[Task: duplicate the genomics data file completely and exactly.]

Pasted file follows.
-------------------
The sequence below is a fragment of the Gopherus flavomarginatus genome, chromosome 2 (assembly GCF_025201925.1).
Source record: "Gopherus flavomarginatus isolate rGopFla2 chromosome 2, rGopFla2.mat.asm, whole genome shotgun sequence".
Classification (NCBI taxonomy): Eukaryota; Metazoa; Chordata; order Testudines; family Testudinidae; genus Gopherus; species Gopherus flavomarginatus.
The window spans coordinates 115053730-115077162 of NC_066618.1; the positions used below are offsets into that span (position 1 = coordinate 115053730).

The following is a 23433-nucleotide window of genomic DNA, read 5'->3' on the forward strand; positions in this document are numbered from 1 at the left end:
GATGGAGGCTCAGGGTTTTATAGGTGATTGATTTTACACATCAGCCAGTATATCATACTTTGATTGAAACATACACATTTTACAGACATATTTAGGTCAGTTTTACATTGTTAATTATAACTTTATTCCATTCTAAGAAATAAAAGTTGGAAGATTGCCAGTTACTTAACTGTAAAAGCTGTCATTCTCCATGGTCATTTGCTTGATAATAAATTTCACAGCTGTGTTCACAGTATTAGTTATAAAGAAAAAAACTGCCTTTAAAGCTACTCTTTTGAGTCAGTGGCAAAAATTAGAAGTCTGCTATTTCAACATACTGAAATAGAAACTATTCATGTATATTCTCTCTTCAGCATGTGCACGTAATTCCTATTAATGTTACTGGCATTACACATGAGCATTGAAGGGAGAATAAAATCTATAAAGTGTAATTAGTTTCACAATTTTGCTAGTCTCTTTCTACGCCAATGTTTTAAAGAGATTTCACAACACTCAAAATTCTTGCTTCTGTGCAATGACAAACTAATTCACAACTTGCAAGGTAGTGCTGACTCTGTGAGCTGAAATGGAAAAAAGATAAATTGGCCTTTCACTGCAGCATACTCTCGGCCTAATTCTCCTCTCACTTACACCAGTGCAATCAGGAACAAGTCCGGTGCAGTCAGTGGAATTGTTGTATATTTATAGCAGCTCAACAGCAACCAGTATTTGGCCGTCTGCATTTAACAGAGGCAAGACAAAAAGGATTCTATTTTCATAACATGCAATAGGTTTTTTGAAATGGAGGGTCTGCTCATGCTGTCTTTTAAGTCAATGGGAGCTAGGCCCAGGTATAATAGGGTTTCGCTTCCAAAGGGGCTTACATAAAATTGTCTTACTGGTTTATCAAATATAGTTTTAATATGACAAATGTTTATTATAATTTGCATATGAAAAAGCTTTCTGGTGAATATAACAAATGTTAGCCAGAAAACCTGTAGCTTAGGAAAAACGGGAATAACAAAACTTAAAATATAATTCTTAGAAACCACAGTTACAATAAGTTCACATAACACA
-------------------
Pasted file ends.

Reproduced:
The sequence below is a fragment of the Gopherus flavomarginatus genome, chromosome 2 (assembly GCF_025201925.1).
Source record: "Gopherus flavomarginatus isolate rGopFla2 chromosome 2, rGopFla2.mat.asm, whole genome shotgun sequence".
Classification (NCBI taxonomy): Eukaryota; Metazoa; Chordata; order Testudines; family Testudinidae; genus Gopherus; species Gopherus flavomarginatus.
The window spans coordinates 115053730-115077162 of NC_066618.1; the positions used below are offsets into that span (position 1 = coordinate 115053730).

The following is a 23433-nucleotide window of genomic DNA, read 5'->3' on the forward strand; positions in this document are numbered from 1 at the left end:
GATGGAGGCTCAGGGTTTTATAGGTGATTGATTTTACACATCAGCCAGTATATCATACTTTGATTGAAACATACACATTTTACAGACATATTTAGGTCAGTTTTACATTGTTAATTATAACTTTATTCCATTCTAAGAAATAAAAGTTGGAAGATTGCCAGTTACTTAACTGTAAAAGCTGTCATTCTCCATGGTCATTTGCTTGATAATAAATTTCACAGCTGTGTTCACAGTATTAGTTATAAAGAAAAAAACTGCCTTTAAAGCTACTCTTTTGAGTCAGTGGCAAAAATTAGAAGTCTGCTATTTCAACATACTGAAATAGAAACTATTCATGTATATTCTCTCTTCAGCATGTGCACGTAATTCCTATTAATGTTACTGGCATTACACATGAGCATTGAAGGGAGAATAAAATCTATAAAGTGTAATTAGTTTCACAATTTTGCTAGTCTCTTTCTACGCCAATGTTTTAAAGAGATTTCACAACACTCAAAATTCTTGCTTCTGTGCAATGACAAACTAATTCACAACTTGCAAGGTAGTGCTGACTCTGTGAGCTGAAATGGAAAAAAGATAAATTGGCCTTTCACTGCAGCATACTCTCGGCCTAATTCTCCTCTCACTTACACCAGTGCAATCAGGAACAAGTCCGGTGCAGTCAGTGGAATTGTTGTATATTTATAGCAGCTCAACAGCAACCAGTATTTGGCCGTCTGCATTTAACAGAGGCAAGACAAAAAGGATTCTATTTTCATAACATGCAATAGGTTTTTTGAAATGGAGGGTCTGCTCATGCTGTCTTTTAAGTCAATGGGAGCTAGGCCCAGGTATAATAGGGTTTCGCTTCCAAAGGGGCTTACATAAAATTGTCTTACTGGTTTATCAAATATAGTTTTAATATGACAAATGTTTATTATAATTTGCATATGAAAAAGCTTTCTGGTGAATATAACAAATGTTAGCCAGAAAACCTGTAGCTTAGGAAAAACGGGAATAACAAAACTTAAAATATAATTCTTAGAAACCACAGTTACAATAAGTTCACATAACACA